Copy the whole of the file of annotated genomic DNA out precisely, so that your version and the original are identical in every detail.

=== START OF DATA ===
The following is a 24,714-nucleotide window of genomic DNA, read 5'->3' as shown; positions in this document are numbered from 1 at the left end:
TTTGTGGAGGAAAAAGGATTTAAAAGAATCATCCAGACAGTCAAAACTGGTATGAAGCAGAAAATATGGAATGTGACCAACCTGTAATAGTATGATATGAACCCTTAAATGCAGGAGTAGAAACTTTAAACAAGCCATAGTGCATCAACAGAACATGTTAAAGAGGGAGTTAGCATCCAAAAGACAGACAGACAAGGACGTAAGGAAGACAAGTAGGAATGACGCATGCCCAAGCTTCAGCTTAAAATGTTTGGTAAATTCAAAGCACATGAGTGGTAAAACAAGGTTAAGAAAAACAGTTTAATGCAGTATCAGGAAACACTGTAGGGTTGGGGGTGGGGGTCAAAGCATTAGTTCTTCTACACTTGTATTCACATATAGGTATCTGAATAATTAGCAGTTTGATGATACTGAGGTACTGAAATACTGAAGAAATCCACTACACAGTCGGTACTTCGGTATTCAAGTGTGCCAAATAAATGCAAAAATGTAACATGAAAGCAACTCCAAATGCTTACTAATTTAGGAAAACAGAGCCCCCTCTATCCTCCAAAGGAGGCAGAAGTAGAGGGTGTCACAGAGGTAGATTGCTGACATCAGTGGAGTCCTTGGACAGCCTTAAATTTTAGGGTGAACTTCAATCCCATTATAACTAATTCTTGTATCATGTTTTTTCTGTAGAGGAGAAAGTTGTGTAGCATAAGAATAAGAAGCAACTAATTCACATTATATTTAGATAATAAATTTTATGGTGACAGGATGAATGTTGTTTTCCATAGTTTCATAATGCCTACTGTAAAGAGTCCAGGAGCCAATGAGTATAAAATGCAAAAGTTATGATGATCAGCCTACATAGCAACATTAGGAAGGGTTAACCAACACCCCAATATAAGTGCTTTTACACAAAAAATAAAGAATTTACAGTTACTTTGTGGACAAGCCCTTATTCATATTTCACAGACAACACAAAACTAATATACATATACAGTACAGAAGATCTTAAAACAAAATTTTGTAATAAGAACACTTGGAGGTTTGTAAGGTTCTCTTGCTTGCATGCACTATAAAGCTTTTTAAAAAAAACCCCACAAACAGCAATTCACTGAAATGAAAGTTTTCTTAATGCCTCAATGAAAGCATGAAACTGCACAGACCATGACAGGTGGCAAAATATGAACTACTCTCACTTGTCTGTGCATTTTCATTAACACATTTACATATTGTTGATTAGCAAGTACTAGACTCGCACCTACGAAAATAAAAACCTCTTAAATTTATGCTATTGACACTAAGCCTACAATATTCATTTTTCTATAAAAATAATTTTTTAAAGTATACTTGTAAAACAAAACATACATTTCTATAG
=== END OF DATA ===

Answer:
The following is a 24,714-nucleotide window of genomic DNA, read 5'->3' as shown; positions in this document are numbered from 1 at the left end:
TTTGTGGAGGAAAAAGGATTTAAAAGAATCATCCAGACAGTCAAAACTGGTATGAAGCAGAAAATATGGAATGTGACCAACCTGTAATAGTATGATATGAACCCTTAAATGCAGGAGTAGAAACTTTAAACAAGCCATAGTGCATCAACAGAACATGTTAAAGAGGGAGTTAGCATCCAAAAGACAGACAGACAAGGACGTAAGGAAGACAAGTAGGAATGACGCATGCCCAAGCTTCAGCTTAAAATGTTTGGTAAATTCAAAGCACATGAGTGGTAAAACAAGGTTAAGAAAAACAGTTTAATGCAGTATCAGGAAACACTGTAGGGTTGGGGGTGGGGGTCAAAGCATTAGTTCTTCTACACTTGTATTCACATATAGGTATCTGAATAATTAGCAGTTTGATGATACTGAGGTACTGAAATACTGAAGAAATCCACTACACAGTCGGTACTTCGGTATTCAAGTGTGCCAAATAAATGCAAAAATGTAACATGAAAGCAACTCCAAATGCTTACTAATTTAGGAAAACAGAGCCCCCTCTATCCTCCAAAGGAGGCAGAAGTAGAGGGTGTCACAGAGGTAGATTGCTGACATCAGTGGAGTCCTTGGACAGCCTTAAATTTTAGGGTGAACTTCAATCCCATTATAACTAATTCTTGTATCATGTTTTTTCTGTAGAGGAGAAAGTTGTGTAGCATAAGAATAAGAAGCAACTAATTCACATTATATTTAGATAATAAATTTTATGGTGACAGGATGAATGTTGTTTTCCATAGTTTCATAATGCCTACTGTAAAGAGTCCAGGAGCCAATGAGTATAAAATGCAAAAGTTATGATGATCAGCCTACATAGCAACATTAGGAAGGGTTAACCAACACCCCAATATAAGTGCTTTTACACAAAAAATAAAGAATTTACAGTTACTTTGTGGACAAGCCCTTATTCATATTTCACAGACAACACAAAACTAATATACATATACAGTACAGAAGATCTTAAAACAAAATTTTGTAATAAGAACACTTGGAGGTTTGTAAGGTTCTCTTGCTTGCATGCACTATAAAGCTTTTTAAAAAAAACCCCACAAACAGCAATTCACTGAAATGAAAGTTTTCTTAATGCCTCAATGAAAGCATGAAACTGCACAGACCATGACAGGTGGCAAAATATGAACTACTCTCACTTGTCTGTGCATTTTCATTAACACATTTACATATTGTTGATTAGCAAGTACTAGACTCGCACCTACGAAAATAAAAACCTCTTAAATTTATGCTATTGACACTAAGCCTACAATATTCATTTTTCTATAAAAATAATTTTTTAAAGTATACTTGTAAAACAAAACATACATTTCTATAG